Buried deep beneath the mountain wall that flanks the valley south of Salzburg is the Eisriesenwelt (World of the Ice Giants) Caves. It is the largest ice cave in the world, extending more than 42 km into the interior of the mountain and covering an area of 30,000 square miles. The caverns near the entrance are lined with ice that reaches a thickness of 65 feet (20 metres), and the caves themselves are decorated with all kinds of ice formations including gigantic stalactites, stalagmites, domes, waterfalls and glaciers.

Styria

The region of Styria is a popular and attractive destination, with skiing possible all year round. The southern part of the region is home to a number of vineyards and pine forests, perfect for a summer hike.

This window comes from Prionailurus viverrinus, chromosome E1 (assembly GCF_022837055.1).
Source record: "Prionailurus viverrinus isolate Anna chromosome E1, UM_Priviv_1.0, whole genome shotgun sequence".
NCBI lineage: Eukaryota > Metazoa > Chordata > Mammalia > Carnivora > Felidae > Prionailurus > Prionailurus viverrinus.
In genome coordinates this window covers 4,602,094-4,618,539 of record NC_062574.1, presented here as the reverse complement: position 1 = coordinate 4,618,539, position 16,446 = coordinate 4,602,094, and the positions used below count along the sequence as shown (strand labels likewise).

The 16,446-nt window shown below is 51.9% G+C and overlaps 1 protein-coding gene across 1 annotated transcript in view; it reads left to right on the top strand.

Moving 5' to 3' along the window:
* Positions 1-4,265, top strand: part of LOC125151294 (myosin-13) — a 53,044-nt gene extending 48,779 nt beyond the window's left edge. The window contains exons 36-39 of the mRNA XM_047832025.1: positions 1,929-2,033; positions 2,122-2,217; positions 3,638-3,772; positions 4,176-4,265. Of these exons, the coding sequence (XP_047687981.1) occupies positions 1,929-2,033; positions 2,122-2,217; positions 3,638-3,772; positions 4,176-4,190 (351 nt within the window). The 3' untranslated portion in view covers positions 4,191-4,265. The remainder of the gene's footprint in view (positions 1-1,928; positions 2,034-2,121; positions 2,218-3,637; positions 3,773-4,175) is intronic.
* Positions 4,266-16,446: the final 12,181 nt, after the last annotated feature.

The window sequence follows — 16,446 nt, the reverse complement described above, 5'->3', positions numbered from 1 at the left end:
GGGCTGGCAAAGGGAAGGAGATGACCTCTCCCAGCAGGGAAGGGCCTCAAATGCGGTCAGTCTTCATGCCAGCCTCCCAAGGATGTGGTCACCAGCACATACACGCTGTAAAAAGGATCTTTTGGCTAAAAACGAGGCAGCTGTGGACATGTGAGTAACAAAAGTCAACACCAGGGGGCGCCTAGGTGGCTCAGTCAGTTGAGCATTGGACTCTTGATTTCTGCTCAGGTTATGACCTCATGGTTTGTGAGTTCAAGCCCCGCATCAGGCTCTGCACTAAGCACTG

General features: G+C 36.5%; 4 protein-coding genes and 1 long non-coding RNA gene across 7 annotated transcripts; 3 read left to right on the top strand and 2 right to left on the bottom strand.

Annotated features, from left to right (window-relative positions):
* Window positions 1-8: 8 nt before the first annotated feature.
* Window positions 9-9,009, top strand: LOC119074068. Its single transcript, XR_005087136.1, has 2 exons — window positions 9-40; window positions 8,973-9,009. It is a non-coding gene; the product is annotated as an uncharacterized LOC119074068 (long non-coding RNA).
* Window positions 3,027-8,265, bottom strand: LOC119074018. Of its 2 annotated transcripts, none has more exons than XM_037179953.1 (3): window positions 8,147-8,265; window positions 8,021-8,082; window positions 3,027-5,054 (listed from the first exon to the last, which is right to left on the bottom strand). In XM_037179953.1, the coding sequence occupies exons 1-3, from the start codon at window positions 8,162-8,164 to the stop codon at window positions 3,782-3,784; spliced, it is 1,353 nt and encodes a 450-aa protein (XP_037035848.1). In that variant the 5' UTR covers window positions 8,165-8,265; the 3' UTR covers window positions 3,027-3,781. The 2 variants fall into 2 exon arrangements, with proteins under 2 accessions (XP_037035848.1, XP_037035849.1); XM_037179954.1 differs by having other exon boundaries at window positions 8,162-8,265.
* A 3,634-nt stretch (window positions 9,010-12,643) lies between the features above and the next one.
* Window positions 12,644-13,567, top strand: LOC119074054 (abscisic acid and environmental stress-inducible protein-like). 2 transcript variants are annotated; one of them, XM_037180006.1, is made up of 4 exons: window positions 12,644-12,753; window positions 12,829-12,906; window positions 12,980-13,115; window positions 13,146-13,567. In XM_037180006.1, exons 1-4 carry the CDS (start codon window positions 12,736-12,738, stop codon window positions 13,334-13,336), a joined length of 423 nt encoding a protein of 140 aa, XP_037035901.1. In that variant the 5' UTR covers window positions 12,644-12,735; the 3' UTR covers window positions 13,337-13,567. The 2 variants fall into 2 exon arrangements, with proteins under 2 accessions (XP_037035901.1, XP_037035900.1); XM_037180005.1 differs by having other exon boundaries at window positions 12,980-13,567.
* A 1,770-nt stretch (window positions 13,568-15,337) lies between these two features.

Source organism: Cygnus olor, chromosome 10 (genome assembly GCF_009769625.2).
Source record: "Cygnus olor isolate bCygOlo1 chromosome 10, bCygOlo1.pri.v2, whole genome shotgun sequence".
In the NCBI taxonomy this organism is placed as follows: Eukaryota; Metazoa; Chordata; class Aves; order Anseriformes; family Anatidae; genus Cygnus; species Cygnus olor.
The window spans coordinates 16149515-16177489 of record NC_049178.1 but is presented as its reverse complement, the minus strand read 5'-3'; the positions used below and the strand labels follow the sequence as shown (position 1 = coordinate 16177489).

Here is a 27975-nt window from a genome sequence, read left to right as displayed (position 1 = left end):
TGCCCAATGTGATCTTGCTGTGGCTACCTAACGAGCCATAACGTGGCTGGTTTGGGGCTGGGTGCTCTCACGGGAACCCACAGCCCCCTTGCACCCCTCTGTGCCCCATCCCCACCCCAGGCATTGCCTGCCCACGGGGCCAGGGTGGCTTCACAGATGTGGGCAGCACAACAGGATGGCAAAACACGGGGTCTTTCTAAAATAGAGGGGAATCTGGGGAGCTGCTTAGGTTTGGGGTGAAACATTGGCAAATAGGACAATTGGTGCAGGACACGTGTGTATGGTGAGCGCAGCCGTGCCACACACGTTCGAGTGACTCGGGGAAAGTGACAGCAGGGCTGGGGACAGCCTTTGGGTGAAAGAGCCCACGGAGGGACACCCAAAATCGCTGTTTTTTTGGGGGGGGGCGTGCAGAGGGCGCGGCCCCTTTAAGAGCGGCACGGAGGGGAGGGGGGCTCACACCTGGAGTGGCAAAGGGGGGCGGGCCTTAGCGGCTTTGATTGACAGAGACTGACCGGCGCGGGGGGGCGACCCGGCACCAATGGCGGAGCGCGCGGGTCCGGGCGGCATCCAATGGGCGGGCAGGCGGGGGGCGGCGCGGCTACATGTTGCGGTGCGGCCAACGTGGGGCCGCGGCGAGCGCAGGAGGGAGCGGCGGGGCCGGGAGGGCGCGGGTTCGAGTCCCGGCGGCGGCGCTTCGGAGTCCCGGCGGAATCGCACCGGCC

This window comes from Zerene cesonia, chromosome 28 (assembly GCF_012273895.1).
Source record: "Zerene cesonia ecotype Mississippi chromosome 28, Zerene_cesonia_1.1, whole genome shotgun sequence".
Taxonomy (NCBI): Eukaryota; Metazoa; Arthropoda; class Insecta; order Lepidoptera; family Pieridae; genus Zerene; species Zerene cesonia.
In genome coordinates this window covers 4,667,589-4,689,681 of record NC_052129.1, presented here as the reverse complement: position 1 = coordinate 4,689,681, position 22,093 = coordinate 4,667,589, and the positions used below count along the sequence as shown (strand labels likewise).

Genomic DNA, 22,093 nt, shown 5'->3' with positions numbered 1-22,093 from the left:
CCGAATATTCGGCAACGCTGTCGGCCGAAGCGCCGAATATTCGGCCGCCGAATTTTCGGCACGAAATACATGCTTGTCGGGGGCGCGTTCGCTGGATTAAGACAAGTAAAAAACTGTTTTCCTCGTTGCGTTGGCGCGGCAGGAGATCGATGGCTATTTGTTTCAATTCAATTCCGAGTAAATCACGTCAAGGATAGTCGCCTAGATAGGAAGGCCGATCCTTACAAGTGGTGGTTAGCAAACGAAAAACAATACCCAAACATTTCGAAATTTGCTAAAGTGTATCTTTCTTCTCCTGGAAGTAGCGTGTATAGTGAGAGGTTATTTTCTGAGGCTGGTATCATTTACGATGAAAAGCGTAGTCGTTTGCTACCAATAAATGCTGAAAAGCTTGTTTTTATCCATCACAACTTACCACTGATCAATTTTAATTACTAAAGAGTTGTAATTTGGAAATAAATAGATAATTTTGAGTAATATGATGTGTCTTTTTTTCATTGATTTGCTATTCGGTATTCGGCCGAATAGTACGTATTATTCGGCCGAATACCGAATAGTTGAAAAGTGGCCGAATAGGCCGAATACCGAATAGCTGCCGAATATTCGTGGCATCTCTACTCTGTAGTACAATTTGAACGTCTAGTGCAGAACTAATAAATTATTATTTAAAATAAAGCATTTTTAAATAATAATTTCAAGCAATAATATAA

Tirol

Set in the heart of the Alpine region, the mountainous province of Tirol boasts beautiful valleys, alpine pastures, mountain lakes forests and hamlets. Traditional Tirolean architecture is reflected in the castles, churches and villages.

The capital of the state is Innsbruck, which has twice been home of the Winter Olympics. An 800-year-old university town, it has a 12th-century castle and many fine buildings dating from Austria's cultural Renaissance in the 16th to 18th centuries. For stunning views over the southern Alps and town, visitors may take the funicular to Hungerburg and then the cable car to Hafelekar at 2,334m (5,928ft).

Upper Austria

Less well known to tourists, the region operates at a slower pace, and is ideal for restful holidays among the rolling plains, dense woodland and lush meadows. The region's capital, Linz, straddles the Danube, and any tour should include its 15th-century castle and churches.